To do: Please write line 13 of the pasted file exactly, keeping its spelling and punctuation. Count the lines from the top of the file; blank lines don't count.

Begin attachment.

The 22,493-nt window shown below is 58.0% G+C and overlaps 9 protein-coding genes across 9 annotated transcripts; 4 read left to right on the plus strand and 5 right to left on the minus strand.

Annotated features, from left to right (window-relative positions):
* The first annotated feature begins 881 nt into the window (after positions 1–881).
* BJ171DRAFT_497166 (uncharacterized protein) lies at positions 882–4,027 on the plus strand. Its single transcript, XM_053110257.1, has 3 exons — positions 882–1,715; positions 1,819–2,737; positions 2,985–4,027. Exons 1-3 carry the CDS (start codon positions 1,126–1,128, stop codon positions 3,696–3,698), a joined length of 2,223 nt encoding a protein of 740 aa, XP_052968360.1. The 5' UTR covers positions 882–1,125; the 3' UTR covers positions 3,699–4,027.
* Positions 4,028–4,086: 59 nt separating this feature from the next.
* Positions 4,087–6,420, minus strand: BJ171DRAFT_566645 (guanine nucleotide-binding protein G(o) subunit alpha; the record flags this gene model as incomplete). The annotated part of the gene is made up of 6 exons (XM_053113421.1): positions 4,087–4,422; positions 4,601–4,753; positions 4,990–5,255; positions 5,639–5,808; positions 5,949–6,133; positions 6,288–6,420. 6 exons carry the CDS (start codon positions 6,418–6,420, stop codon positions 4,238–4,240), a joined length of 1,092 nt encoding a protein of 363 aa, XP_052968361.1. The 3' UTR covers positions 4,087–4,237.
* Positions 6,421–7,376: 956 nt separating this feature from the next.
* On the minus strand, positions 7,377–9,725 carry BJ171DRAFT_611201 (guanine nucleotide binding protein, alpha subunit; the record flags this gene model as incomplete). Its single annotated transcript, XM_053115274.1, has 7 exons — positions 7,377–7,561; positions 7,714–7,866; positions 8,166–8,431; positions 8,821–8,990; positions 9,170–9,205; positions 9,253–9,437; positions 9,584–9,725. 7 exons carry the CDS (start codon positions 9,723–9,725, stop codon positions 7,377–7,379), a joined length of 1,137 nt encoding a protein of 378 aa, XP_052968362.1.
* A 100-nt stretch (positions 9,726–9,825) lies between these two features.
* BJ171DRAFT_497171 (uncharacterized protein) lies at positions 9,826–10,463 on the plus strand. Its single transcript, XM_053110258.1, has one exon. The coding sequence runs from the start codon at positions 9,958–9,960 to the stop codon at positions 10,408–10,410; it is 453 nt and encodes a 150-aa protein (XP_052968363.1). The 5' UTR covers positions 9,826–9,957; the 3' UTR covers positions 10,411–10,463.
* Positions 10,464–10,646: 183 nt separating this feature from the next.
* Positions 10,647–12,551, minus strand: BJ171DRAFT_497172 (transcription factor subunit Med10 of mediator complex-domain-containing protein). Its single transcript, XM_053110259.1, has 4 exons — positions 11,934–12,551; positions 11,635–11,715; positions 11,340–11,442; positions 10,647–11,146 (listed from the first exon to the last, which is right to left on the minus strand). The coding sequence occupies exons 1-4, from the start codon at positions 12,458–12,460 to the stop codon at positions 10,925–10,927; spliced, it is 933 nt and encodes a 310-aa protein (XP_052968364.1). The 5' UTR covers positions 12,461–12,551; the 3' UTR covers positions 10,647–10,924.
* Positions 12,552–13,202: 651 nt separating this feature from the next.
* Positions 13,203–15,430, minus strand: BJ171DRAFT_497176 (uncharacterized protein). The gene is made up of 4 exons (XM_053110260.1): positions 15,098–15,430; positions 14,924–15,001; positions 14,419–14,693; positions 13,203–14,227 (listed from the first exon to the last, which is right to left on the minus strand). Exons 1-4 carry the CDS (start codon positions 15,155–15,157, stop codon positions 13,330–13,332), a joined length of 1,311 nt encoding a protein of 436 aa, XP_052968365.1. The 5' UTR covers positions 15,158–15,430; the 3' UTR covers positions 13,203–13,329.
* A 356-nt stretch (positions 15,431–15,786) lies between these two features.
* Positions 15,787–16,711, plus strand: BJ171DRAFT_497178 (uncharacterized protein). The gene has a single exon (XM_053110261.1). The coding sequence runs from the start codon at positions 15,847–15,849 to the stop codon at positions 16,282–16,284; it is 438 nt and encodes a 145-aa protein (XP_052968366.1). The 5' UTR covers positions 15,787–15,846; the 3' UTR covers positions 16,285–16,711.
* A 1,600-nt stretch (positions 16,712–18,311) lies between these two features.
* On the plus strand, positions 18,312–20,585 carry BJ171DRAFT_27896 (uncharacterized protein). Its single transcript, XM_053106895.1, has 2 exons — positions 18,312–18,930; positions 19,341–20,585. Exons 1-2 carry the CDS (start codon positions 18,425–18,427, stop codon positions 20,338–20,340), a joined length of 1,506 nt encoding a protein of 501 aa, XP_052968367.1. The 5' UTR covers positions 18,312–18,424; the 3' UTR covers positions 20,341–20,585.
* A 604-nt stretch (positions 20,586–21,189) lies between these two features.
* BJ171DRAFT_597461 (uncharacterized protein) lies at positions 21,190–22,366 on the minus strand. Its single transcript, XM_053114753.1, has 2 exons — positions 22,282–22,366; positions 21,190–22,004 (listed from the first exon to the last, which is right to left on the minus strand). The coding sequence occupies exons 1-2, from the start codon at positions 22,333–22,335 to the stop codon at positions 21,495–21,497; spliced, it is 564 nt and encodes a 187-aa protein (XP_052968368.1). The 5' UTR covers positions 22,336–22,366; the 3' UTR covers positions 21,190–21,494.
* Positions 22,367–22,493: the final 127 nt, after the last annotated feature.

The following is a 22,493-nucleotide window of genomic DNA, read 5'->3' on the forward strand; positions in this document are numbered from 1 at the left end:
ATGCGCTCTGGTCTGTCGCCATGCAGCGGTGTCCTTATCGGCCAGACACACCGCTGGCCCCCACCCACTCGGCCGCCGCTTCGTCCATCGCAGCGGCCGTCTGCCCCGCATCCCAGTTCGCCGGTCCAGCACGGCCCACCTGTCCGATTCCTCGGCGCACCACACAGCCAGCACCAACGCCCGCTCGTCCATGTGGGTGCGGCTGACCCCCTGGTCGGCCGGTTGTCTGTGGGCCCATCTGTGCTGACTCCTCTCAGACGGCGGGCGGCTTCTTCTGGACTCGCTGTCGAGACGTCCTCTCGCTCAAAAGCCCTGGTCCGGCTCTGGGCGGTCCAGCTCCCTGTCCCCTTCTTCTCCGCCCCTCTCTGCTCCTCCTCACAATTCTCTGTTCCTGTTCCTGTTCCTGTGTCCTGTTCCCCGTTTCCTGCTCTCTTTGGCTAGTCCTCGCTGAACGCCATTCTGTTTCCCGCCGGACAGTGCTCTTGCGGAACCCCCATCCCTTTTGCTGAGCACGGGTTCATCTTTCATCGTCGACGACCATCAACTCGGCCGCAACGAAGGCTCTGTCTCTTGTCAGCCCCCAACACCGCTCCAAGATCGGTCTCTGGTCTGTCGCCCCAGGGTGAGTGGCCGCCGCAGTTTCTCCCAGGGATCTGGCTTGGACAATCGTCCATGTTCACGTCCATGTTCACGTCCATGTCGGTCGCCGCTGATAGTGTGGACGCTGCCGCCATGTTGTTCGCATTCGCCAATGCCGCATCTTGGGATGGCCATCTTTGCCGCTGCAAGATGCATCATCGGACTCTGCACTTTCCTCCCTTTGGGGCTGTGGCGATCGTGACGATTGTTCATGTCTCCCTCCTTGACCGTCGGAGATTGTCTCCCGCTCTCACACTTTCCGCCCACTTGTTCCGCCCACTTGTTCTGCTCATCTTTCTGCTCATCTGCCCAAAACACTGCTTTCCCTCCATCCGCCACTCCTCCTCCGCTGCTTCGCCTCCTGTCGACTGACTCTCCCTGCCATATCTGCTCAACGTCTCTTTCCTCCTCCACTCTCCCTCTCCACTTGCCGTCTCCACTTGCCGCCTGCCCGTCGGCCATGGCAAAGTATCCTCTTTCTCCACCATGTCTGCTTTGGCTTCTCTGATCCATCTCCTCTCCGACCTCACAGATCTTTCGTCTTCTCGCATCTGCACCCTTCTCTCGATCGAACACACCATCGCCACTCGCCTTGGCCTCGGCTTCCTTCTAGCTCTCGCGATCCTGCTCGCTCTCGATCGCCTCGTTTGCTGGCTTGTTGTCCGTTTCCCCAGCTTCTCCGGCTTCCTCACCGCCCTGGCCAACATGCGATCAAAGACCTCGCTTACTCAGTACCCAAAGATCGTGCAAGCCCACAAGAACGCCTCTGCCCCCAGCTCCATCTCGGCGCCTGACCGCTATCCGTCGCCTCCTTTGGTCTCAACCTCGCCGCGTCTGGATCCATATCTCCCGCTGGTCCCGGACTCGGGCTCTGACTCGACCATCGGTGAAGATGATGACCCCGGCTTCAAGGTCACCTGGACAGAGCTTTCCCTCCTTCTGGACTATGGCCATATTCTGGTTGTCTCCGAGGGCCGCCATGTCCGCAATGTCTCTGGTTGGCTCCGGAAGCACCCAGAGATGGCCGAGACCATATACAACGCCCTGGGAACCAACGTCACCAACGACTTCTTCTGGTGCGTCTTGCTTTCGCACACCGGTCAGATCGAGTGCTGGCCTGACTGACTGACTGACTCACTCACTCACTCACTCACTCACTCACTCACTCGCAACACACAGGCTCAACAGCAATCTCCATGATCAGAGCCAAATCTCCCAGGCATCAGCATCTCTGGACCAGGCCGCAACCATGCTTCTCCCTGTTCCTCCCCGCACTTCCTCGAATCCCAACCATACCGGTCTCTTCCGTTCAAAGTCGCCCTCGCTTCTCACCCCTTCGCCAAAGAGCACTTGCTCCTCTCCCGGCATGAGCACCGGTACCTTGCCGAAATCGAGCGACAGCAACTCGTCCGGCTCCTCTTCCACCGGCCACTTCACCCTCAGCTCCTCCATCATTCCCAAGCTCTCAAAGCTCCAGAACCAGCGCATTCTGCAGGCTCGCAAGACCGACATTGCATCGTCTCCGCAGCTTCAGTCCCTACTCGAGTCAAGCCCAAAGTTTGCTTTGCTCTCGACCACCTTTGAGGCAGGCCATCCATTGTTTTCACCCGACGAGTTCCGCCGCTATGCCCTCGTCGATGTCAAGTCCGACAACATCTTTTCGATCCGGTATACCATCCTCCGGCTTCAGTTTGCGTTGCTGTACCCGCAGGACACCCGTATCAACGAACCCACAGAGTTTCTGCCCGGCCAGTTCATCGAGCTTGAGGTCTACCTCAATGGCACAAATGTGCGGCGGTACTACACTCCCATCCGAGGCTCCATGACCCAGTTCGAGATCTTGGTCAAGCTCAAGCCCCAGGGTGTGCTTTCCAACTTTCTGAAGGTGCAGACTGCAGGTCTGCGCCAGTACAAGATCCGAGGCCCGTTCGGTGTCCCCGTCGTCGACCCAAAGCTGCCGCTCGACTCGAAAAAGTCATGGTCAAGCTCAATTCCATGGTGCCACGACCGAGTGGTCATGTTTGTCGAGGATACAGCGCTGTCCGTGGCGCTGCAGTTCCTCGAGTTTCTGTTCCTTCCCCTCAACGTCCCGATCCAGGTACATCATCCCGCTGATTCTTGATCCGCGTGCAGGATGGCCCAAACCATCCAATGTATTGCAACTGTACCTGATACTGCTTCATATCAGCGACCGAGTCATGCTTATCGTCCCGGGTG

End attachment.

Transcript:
* Positions 12,552–13,202: 651 nt separating this feature from the next.